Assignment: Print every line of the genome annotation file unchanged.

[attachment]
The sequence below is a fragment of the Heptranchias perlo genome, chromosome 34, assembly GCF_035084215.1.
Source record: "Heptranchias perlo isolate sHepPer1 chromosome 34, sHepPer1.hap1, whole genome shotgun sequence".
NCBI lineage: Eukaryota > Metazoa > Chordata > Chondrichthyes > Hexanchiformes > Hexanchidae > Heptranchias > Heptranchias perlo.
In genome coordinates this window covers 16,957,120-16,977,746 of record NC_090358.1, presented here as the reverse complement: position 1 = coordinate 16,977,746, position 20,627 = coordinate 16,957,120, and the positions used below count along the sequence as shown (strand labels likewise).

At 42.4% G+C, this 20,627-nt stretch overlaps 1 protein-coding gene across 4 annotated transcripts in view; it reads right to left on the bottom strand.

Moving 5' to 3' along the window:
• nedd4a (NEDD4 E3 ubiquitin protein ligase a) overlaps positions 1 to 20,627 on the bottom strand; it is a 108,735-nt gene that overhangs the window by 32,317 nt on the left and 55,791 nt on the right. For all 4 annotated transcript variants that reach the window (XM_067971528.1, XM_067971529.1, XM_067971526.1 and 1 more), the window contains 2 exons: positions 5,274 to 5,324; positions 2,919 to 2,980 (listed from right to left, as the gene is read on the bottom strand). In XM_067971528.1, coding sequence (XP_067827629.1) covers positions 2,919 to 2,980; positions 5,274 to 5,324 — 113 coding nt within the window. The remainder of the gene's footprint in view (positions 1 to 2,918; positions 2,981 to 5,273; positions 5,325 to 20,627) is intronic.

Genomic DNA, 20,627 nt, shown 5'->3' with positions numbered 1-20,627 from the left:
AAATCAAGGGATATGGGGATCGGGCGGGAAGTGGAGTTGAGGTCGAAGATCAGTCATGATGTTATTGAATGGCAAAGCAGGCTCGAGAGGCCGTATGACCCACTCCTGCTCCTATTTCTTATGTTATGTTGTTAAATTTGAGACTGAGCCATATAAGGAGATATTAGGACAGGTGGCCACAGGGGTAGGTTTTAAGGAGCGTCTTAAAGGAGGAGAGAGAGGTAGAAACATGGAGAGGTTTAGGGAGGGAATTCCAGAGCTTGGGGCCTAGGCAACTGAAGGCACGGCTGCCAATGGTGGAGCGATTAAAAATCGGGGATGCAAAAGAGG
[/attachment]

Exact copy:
The sequence below is a fragment of the Heptranchias perlo genome, chromosome 34, assembly GCF_035084215.1.
Source record: "Heptranchias perlo isolate sHepPer1 chromosome 34, sHepPer1.hap1, whole genome shotgun sequence".
NCBI lineage: Eukaryota > Metazoa > Chordata > Chondrichthyes > Hexanchiformes > Hexanchidae > Heptranchias > Heptranchias perlo.
In genome coordinates this window covers 16,957,120-16,977,746 of record NC_090358.1, presented here as the reverse complement: position 1 = coordinate 16,977,746, position 20,627 = coordinate 16,957,120, and the positions used below count along the sequence as shown (strand labels likewise).

At 42.4% G+C, this 20,627-nt stretch overlaps 1 protein-coding gene across 4 annotated transcripts in view; it reads right to left on the bottom strand.

Moving 5' to 3' along the window:
• nedd4a (NEDD4 E3 ubiquitin protein ligase a) overlaps positions 1 to 20,627 on the bottom strand; it is a 108,735-nt gene that overhangs the window by 32,317 nt on the left and 55,791 nt on the right. For all 4 annotated transcript variants that reach the window (XM_067971528.1, XM_067971529.1, XM_067971526.1 and 1 more), the window contains 2 exons: positions 5,274 to 5,324; positions 2,919 to 2,980 (listed from right to left, as the gene is read on the bottom strand). In XM_067971528.1, coding sequence (XP_067827629.1) covers positions 2,919 to 2,980; positions 5,274 to 5,324 — 113 coding nt within the window. The remainder of the gene's footprint in view (positions 1 to 2,918; positions 2,981 to 5,273; positions 5,325 to 20,627) is intronic.

Genomic DNA, 20,627 nt, shown 5'->3' with positions numbered 1-20,627 from the left:
AAATCAAGGGATATGGGGATCGGGCGGGAAGTGGAGTTGAGGTCGAAGATCAGTCATGATGTTATTGAATGGCAAAGCAGGCTCGAGAGGCCGTATGACCCACTCCTGCTCCTATTTCTTATGTTATGTTGTTAAATTTGAGACTGAGCCATATAAGGAGATATTAGGACAGGTGGCCACAGGGGTAGGTTTTAAGGAGCGTCTTAAAGGAGGAGAGAGAGGTAGAAACATGGAGAGGTTTAGGGAGGGAATTCCAGAGCTTGGGGCCTAGGCAACTGAAGGCACGGCTGCCAATGGTGGAGCGATTAAAAATCGGGGATGCAAAAGAGG